As with many things in life, timing in politics is everything. Take Gorbachev’s visit to Beijing in the summer of 1989 in the midst of the widespread unrest taking place all over China. The Communist regime was having a hard time dealing with the growing anarchy on the streets, and was divided as to how exactly suppress it. Visiting heads of state were traditionally received in Tiananmen Square, in front of the Forbidden City, but the ceremony for the Russian president was moved to the airport, because of the mayhem taking place in the square. Many party leaders were shamed by this change in plans into lobbying a more aggressive approach. On the 4thof June, the Chinese army entered into Beijing and violently dispersed the demonstrations.
Assuming that American presidential visits to Israel are never accidental or coincidental, one has to wonder about the specific timing chosen by Obama’s team. The peace process is frozen, Netanyahu is still struggling to build a coalition, and there are no apparent internal political points to be gained by Obama, so why now? What has changed?
The answer can be found in the results of the Israeli elections, which demonstrated a weakening of Netanyahu’s political clout. The strengthening of the Israeli center-left parties, and the emergence of a strong alternative rightist party, coincided with the rise of new political stars. More than anything, these results expressed a public sentiment of disappointment with, and disillusionment from, Netanyahu, a fact that was not lost on Obama’s advisers who identified a unique window of opportunity for pressurizing Israel into making a serious effort to renew the peace talks with the Palestinians. Capitalizing on Netanyahu’s political weakening, the American administration announced the planned visit, and the effects were almost immediate.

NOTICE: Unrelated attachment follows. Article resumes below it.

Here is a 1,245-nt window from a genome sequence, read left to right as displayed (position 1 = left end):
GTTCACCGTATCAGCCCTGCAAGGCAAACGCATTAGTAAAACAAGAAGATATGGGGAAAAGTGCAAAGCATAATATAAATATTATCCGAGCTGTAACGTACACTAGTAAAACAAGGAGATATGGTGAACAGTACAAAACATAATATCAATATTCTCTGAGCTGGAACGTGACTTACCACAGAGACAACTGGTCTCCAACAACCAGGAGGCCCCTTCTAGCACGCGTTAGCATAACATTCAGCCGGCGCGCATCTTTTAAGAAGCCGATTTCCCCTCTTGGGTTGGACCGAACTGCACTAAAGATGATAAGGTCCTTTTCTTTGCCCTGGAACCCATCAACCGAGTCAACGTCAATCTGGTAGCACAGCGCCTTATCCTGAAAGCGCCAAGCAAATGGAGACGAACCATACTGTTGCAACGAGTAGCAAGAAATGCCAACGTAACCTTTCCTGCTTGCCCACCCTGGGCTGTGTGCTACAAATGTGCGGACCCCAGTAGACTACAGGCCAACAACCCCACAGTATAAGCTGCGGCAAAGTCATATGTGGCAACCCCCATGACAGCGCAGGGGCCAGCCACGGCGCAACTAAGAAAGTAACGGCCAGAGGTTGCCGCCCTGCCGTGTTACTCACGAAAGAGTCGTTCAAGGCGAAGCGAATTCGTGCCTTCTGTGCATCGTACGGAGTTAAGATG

The change of tone by Netanyahu, who, much to his credit, astutely understood the changed circumstances, became quite apparent. The two-state solution suddenly reemerged in Netanyahu’s post-election rhetoric after not being mentioned at all during Netanyahu’s campaign. The purposely set pre-conditions for renewing talks, dropped. Additionally, the planned visit also influenced Netanyahu’s strategies to form his new government, as he quickly moved to close a deal with Livni, who heavily campaigned on renewing the peace talks.
Interestingly enough, there is an obvious effort by political elements close to Netanyahu, and certain media outlets, to try and tie the visit to the issue of Iran. Obama’s visit, so they claim, is intended to dissuade Israel from attempting to counter Iran’s nuclear aspirations by acting unilaterally. I have to doubt the reasoning behind this claim, as it seems highly unlikely that Obama would make the trip just to repeat the exact same warning voiced time and again during the past few months in numerous high-level consultations between American and Israeli officials. It is almost as if Netanyahu is making every effort not to appear pressurized.
In what is perhaps his last opportunity for justifying the Nobel Peace prize he won by brokering a deal between Israel and the Palestinians, Obama is going to try and convince a tired, apathetic and mainly disinterested Israeli public that a renewal of peace talks is the only viable option for ensuring a democratic Jewish state of Israel. It is of course a shame that it is an American president making this sales pitch and not an Israeli prime minister.